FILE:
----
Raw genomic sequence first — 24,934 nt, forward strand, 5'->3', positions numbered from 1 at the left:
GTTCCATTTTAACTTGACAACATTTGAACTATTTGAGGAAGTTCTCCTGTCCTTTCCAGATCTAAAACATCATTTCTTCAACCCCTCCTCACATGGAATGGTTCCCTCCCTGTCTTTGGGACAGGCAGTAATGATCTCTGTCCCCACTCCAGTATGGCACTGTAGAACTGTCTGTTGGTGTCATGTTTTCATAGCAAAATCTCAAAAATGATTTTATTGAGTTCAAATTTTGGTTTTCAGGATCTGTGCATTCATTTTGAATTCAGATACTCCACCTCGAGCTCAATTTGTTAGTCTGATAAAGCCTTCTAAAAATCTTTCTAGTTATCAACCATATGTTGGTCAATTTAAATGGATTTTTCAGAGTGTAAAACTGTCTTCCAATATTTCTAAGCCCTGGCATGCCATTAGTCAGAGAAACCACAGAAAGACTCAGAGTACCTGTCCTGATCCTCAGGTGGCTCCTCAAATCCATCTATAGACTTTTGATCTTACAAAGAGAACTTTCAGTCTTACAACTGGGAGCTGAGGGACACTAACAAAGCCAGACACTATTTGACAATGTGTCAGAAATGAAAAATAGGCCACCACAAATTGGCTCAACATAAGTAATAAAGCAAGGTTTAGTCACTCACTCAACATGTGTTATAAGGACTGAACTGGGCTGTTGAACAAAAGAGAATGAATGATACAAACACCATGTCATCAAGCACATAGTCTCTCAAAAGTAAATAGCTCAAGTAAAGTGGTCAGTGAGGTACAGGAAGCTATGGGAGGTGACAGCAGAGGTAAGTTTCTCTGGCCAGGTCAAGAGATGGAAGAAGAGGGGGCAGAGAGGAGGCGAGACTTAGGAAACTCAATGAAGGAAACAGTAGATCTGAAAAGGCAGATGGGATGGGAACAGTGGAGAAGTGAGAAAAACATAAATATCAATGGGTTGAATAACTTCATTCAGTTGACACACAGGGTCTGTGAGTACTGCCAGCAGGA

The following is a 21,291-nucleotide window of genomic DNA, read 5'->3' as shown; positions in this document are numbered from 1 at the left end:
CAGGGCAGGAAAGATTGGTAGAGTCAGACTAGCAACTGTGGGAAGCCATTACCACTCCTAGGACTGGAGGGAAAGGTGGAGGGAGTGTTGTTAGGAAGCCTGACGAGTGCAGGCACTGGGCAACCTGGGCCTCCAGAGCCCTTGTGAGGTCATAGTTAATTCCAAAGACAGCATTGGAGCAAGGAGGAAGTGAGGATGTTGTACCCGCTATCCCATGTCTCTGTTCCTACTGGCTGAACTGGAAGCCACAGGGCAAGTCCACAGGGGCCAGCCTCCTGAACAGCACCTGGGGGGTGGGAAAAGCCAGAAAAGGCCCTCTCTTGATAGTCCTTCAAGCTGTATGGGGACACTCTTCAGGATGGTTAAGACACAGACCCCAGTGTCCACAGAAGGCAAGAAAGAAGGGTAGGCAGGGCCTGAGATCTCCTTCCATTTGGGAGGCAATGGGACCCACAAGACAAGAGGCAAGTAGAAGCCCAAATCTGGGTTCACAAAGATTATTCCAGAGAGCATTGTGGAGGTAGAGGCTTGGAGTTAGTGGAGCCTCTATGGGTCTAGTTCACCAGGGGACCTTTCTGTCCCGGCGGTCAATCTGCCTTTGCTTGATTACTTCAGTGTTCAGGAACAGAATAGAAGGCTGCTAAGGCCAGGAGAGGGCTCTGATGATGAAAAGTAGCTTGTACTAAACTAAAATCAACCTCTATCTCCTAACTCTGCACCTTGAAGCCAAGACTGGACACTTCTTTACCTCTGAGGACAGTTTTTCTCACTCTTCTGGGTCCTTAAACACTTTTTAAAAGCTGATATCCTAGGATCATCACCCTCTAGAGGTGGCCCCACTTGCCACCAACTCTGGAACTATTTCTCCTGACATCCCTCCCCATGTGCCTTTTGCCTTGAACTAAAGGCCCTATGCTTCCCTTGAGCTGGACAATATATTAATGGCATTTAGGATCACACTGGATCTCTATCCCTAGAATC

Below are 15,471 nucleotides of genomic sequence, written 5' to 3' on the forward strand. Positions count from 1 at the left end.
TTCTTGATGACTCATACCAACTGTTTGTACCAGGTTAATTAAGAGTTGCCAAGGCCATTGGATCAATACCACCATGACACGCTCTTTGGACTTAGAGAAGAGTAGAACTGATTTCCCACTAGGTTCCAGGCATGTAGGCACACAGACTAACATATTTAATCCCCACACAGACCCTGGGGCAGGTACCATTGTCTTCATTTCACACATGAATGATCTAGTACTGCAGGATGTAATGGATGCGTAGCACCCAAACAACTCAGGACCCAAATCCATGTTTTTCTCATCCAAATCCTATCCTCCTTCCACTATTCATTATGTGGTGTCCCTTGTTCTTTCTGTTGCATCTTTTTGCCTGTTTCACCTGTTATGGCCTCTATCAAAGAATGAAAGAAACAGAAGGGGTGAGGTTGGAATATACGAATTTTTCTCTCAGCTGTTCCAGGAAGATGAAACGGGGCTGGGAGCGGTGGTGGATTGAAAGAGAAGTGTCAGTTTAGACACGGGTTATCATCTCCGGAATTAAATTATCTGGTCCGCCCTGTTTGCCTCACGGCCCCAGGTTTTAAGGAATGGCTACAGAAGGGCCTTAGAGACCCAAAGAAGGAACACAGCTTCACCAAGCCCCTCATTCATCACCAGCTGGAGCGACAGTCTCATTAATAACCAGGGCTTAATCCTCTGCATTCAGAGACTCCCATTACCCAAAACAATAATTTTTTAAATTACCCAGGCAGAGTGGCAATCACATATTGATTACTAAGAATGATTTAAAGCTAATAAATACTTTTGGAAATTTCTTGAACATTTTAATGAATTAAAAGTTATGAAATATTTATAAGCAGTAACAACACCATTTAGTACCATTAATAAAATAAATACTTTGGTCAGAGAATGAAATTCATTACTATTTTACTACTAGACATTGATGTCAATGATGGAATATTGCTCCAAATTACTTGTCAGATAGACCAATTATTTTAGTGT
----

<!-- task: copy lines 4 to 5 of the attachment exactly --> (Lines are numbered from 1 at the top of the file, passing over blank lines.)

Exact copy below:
CAGGGCAGGAAAGATTGGTAGAGTCAGACTAGCAACTGTGGGAAGCCATTACCACTCCTAGGACTGGAGGGAAAGGTGGAGGGAGTGTTGTTAGGAAGCCTGACGAGTGCAGGCACTGGGCAACCTGGGCCTCCAGAGCCCTTGTGAGGTCATAGTTAATTCCAAAGACAGCATTGGAGCAAGGAGGAAGTGAGGATGTTGTACCCGCTATCCCATGTCTCTGTTCCTACTGGCTGAACTGGAAGCCACAGGGCAAGTCCACAGGGGCCAGCCTCCTGAACAGCACCTGGGGGGTGGGAAAAGCCAGAAAAGGCCCTCTCTTGATAGTCCTTCAAGCTGTATGGGGACACTCTTCAGGATGGTTAAGACACAGACCCCAGTGTCCACAGAAGGCAAGAAAGAAGGGTAGGCAGGGCCTGAGATCTCCTTCCATTTGGGAGGCAATGGGACCCACAAGACAAGAGGCAAGTAGAAGCCCAAATCTGGGTTCACAAAGATTATTCCAGAGAGCATTGTGGAGGTAGAGGCTTGGAGTTAGTGGAGCCTCTATGGGTCTAGTTCACCAGGGGACCTTTCTGTCCCGGCGGTCAATCTGCCTTTGCTTGATTACTTCAGTGTTCAGGAACAGAATAGAAGGCTGCTAAGGCCAGGAGAGGGCTCTGATGATGAAAAGTAGCTTGTACTAAACTAAAATCAACCTCTATCTCCTAACTCTGCACCTTGAAGCCAAGACTGGACACTTCTTTACCTCTGAGGACAGTTTTTCTCACTCTTCTGGGTCCTTAAACACTTTTTAAAAGCTGATATCCTAGGATCATCACCCTCTAGAGGTGGCCCCACTTGCCACCAACTCTGGAACTATTTCTCCTGACATCCCTCCCCATGTGCCTTTTGCCTTGAACTAAAGGCCCTATGCTTCCCTTGAGCTGGACAATATATTAATGGCATTTAGGATCACACTGGATCTCTATCCCTAGAATC

Below are 15,471 nucleotides of genomic sequence, written 5' to 3' on the forward strand. Positions count from 1 at the left end.